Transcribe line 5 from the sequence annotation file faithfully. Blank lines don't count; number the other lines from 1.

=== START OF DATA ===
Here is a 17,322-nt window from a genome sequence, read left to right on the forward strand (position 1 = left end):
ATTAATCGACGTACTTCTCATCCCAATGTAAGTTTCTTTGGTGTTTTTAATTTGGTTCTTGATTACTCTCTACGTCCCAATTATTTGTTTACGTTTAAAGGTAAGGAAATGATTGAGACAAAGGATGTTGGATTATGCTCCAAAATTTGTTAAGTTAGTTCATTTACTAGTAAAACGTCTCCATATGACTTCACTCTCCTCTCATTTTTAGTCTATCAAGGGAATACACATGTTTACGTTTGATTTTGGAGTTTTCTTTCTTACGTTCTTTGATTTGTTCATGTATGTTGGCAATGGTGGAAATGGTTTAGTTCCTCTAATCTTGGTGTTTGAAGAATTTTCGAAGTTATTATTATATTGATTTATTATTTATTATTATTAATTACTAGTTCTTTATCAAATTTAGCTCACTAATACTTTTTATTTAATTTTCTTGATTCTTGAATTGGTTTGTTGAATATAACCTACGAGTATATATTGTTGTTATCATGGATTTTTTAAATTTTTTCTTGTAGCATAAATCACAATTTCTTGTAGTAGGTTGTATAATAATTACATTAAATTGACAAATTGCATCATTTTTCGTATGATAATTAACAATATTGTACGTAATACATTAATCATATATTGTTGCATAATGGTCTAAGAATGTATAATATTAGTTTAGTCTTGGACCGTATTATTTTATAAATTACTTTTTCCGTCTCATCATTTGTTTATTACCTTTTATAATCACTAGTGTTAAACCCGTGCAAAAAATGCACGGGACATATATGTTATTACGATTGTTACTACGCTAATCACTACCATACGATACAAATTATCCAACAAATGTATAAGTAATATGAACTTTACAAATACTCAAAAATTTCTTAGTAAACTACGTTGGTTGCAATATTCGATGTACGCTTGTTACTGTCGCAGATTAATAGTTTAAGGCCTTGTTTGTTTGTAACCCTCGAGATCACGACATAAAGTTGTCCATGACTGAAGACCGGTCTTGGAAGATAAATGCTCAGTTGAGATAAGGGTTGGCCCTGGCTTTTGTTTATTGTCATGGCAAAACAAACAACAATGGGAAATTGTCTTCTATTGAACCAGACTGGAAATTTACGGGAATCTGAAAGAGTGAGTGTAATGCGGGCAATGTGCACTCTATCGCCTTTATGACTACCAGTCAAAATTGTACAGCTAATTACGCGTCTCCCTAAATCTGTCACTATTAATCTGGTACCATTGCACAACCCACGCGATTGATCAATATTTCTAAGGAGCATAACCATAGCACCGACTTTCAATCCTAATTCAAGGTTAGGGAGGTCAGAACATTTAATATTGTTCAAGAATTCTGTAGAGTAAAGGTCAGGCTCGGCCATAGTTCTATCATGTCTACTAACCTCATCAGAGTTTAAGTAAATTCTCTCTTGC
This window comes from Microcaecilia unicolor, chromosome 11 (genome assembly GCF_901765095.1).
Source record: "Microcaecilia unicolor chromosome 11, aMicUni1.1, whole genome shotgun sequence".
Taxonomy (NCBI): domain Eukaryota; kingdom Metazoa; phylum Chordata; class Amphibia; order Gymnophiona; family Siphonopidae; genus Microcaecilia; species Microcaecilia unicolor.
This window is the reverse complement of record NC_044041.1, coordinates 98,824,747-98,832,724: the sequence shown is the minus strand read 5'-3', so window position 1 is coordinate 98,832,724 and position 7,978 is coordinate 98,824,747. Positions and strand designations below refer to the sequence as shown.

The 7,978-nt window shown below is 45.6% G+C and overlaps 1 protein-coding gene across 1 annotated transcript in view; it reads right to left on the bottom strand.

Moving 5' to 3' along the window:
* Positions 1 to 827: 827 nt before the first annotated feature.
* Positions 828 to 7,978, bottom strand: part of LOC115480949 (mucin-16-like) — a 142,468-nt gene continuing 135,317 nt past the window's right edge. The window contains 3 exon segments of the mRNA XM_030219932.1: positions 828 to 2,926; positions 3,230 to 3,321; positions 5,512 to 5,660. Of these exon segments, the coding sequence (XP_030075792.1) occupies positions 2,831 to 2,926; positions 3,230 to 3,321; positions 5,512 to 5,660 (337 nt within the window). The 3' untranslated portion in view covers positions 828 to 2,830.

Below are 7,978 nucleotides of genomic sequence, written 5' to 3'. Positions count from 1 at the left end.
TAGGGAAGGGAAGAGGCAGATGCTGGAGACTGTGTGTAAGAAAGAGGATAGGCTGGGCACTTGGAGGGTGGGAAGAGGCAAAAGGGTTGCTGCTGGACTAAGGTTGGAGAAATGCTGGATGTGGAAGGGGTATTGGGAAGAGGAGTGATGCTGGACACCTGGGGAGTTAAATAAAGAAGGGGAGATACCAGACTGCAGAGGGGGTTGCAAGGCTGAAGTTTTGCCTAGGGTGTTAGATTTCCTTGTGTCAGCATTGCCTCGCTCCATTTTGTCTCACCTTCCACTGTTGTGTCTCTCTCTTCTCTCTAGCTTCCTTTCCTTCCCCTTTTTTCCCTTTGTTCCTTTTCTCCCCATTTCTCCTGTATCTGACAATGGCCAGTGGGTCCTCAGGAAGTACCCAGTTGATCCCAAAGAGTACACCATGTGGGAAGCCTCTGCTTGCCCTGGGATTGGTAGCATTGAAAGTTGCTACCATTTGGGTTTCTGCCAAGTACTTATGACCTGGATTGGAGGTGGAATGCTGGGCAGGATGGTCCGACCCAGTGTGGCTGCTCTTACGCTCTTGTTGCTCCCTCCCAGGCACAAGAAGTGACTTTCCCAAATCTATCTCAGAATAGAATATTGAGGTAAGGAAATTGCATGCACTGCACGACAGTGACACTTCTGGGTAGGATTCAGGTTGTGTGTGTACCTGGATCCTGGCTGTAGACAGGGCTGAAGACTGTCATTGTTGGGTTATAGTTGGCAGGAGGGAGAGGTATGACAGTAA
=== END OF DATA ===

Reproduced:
Taxonomy (NCBI): domain Eukaryota; kingdom Metazoa; phylum Chordata; class Amphibia; order Gymnophiona; family Siphonopidae; genus Microcaecilia; species Microcaecilia unicolor.